Among those sharing the excitement at the sale was Michelle Rudnicki, who drove about an hour from her home in Buffalo, to come to an auction here for the first time. She said several of the paintings are what drew her to the sale, “It’s fun to see if we can get a bargain.” Tony Simonetti of Rochester is a regular to the auctions here, noting, “I just enjoy coming to Sam’s auctions.”
The Moore came out of the Seymour H. Knox II collection, which supplied many of the top art lots in this sale. Described as the “dean of America art patrons,” Knox, who headed several leading American companies, including Marine Midland Bank, the F.W. Woolworth Company, New York Central Railroad, dedicated himself to art and philanthropy. President of the Buffalo Fine Arts Academy Board in 1938, he and like-minded patrons provided the inaugural donations for the Room for Contemporary Art, which helped acquire Henry Moore’s “Reclining Figure,” the first work by the sculptor to join the collection of an American art museum. Knox helped the museum add many more top works to its collection, and after an addition to house these works was built and dedicated in 1962, it was officially renamed the Albright-Knox Art Gallery.
Another standout in the sale immediately followed the Moore, a freeform Conoid bench by George Nakashima that had been purchased directly from Nakashima and stayed in an Ithaca, N.Y., family’s collection until this sale. It fetched $49,450, nearly double its high estimate.
Other highlights that came out of the Knox collection included Sir Alfred James Munning’s oil on cradle board, “Study of a Hound,” at $29,325 and a pair of watercolors by Ernst Wilhelm Nay with the sunny-hued “Composition” taking $17,250 and an untitled 1955 work at $18,440.
A total of seven Tiffany table lamps crossed the block one after another, together totaling more than $284,000. The top lot was a signed Tiffany Studios Greek Key lamp having a pleasing brownish-green patina, while the runner-up at $80,500 was a choice Dragonfly table lamp, 1945, that had been bought from the original owner of the Rocheleau estate, Michigan.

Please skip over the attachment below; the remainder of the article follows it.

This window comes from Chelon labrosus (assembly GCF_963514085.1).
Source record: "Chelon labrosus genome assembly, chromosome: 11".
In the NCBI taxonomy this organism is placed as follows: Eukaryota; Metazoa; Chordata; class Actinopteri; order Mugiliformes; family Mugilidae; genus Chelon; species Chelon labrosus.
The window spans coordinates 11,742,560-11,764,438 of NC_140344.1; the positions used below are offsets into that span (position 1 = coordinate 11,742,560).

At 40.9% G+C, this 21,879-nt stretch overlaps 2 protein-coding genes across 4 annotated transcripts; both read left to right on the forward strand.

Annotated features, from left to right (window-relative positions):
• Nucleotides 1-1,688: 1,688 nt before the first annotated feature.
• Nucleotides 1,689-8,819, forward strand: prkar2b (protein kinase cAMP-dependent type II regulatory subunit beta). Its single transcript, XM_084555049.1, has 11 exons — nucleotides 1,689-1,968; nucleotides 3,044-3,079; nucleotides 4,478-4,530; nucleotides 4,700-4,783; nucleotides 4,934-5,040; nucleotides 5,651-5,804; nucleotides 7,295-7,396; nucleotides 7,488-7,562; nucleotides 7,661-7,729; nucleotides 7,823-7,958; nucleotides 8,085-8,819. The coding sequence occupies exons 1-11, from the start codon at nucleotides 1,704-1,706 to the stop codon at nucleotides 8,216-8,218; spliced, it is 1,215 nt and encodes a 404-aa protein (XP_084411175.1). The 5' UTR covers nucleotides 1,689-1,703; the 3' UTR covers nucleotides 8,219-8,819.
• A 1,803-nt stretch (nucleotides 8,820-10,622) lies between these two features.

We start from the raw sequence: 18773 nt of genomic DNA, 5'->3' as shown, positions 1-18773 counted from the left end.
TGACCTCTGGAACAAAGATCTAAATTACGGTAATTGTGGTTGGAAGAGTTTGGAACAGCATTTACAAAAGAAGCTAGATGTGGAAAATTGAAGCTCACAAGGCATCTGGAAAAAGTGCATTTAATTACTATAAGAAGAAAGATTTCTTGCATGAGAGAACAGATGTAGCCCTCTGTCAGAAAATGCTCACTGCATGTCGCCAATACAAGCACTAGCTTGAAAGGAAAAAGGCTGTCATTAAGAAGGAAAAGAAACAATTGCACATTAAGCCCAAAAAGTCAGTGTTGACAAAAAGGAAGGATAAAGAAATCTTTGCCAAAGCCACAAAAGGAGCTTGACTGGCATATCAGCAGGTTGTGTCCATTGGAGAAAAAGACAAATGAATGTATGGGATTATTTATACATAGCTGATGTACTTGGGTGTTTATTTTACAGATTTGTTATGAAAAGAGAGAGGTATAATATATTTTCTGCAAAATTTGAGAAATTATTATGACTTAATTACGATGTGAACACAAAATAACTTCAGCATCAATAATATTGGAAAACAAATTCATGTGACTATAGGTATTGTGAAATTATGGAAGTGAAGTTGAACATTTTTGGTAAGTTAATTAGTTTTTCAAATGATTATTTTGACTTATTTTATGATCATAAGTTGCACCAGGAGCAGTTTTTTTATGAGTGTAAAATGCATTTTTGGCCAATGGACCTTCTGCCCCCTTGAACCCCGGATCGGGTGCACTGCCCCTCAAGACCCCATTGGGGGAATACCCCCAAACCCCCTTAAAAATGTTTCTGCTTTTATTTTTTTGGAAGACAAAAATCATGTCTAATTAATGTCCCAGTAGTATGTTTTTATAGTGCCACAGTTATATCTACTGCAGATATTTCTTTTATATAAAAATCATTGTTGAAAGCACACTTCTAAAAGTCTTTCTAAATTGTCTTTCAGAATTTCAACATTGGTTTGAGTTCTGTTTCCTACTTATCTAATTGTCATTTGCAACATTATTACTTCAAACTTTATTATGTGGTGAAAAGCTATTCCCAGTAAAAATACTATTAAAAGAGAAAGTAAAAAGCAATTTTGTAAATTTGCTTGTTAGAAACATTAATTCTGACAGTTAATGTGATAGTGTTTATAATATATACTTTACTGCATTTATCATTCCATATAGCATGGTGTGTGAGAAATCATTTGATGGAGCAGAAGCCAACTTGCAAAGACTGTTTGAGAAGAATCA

Among the biggest surprises of the day were a Nineteenth Century boulle and gilt-bronze desk set with inkwells and a letter clip, estimated at a mere $300/500 that made $47,150 and a carved marble mantel, early Nineteenth Century, that had a broken top mantel in need of repair so it was conservatively estimated at $1,5/2,500. The mantel had more of a period look than neoclassical and bidders drove the price to $15,525.
The French aesthetic was well represented in the auction, including a monumental French Napoleon III gilt-bronze mantel clock with cherubs and a P. Ltre movement that earned $35,650, well over its estimate.
Folky offerings and Americana closed out the auction, including a William Matthew Prior portrait of a young girl at $39,675, more than double its high estimate; and a carved and painted carousel figure of an elephant, probably Charles Looff, 35 inches tall, at $27,600, more than triple its high estimate.
All prices reported include the buyer’s premium. For information, www.cottoneauctions.com or 585-243-1000.